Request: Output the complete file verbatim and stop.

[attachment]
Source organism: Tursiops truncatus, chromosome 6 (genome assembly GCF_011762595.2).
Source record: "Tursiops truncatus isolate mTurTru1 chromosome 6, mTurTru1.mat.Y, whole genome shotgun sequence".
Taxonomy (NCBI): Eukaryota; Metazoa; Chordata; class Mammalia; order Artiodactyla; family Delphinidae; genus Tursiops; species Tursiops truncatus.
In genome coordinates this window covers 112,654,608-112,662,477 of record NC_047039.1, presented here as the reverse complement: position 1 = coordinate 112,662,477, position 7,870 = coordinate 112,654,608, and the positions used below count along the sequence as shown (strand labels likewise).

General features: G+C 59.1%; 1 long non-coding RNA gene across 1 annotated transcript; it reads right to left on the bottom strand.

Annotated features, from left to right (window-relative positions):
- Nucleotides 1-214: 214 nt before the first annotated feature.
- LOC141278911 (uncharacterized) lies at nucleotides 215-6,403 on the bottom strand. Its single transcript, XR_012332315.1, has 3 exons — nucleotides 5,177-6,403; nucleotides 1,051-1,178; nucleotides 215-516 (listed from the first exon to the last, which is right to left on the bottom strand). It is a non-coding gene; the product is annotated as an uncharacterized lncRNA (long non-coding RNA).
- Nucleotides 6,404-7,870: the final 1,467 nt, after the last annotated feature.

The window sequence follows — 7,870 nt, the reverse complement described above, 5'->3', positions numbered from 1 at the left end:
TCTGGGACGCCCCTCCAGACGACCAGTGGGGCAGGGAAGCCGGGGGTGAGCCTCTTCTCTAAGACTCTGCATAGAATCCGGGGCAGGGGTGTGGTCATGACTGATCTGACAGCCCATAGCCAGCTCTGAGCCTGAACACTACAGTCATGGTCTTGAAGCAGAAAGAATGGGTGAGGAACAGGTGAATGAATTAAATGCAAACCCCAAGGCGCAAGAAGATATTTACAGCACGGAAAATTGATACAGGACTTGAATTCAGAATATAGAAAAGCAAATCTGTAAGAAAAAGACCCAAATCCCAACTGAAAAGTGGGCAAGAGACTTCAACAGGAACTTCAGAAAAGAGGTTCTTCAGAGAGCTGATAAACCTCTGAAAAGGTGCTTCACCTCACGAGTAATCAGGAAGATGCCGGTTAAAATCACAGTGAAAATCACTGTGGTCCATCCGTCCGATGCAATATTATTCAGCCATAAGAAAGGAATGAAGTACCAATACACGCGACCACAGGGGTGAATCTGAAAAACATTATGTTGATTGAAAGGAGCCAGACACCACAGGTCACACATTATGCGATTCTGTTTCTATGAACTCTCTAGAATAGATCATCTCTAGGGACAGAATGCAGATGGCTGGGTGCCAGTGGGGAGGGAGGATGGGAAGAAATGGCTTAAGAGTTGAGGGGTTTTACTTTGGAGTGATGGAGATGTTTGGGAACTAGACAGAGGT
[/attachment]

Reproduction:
Source organism: Tursiops truncatus, chromosome 6 (genome assembly GCF_011762595.2).
Source record: "Tursiops truncatus isolate mTurTru1 chromosome 6, mTurTru1.mat.Y, whole genome shotgun sequence".
Taxonomy (NCBI): Eukaryota; Metazoa; Chordata; class Mammalia; order Artiodactyla; family Delphinidae; genus Tursiops; species Tursiops truncatus.
In genome coordinates this window covers 112,654,608-112,662,477 of record NC_047039.1, presented here as the reverse complement: position 1 = coordinate 112,662,477, position 7,870 = coordinate 112,654,608, and the positions used below count along the sequence as shown (strand labels likewise).

General features: G+C 59.1%; 1 long non-coding RNA gene across 1 annotated transcript; it reads right to left on the bottom strand.

Annotated features, from left to right (window-relative positions):
- Nucleotides 1-214: 214 nt before the first annotated feature.
- LOC141278911 (uncharacterized) lies at nucleotides 215-6,403 on the bottom strand. Its single transcript, XR_012332315.1, has 3 exons — nucleotides 5,177-6,403; nucleotides 1,051-1,178; nucleotides 215-516 (listed from the first exon to the last, which is right to left on the bottom strand). It is a non-coding gene; the product is annotated as an uncharacterized lncRNA (long non-coding RNA).
- Nucleotides 6,404-7,870: the final 1,467 nt, after the last annotated feature.

The window sequence follows — 7,870 nt, the reverse complement described above, 5'->3', positions numbered from 1 at the left end:
TCTGGGACGCCCCTCCAGACGACCAGTGGGGCAGGGAAGCCGGGGGTGAGCCTCTTCTCTAAGACTCTGCATAGAATCCGGGGCAGGGGTGTGGTCATGACTGATCTGACAGCCCATAGCCAGCTCTGAGCCTGAACACTACAGTCATGGTCTTGAAGCAGAAAGAATGGGTGAGGAACAGGTGAATGAATTAAATGCAAACCCCAAGGCGCAAGAAGATATTTACAGCACGGAAAATTGATACAGGACTTGAATTCAGAATATAGAAAAGCAAATCTGTAAGAAAAAGACCCAAATCCCAACTGAAAAGTGGGCAAGAGACTTCAACAGGAACTTCAGAAAAGAGGTTCTTCAGAGAGCTGATAAACCTCTGAAAAGGTGCTTCACCTCACGAGTAATCAGGAAGATGCCGGTTAAAATCACAGTGAAAATCACTGTGGTCCATCCGTCCGATGCAATATTATTCAGCCATAAGAAAGGAATGAAGTACCAATACACGCGACCACAGGGGTGAATCTGAAAAACATTATGTTGATTGAAAGGAGCCAGACACCACAGGTCACACATTATGCGATTCTGTTTCTATGAACTCTCTAGAATAGATCATCTCTAGGGACAGAATGCAGATGGCTGGGTGCCAGTGGGGAGGGAGGATGGGAAGAAATGGCTTAAGAGTTGAGGGGTTTTACTTTGGAGTGATGGAGATGTTTGGGAACTAGACAGAGGT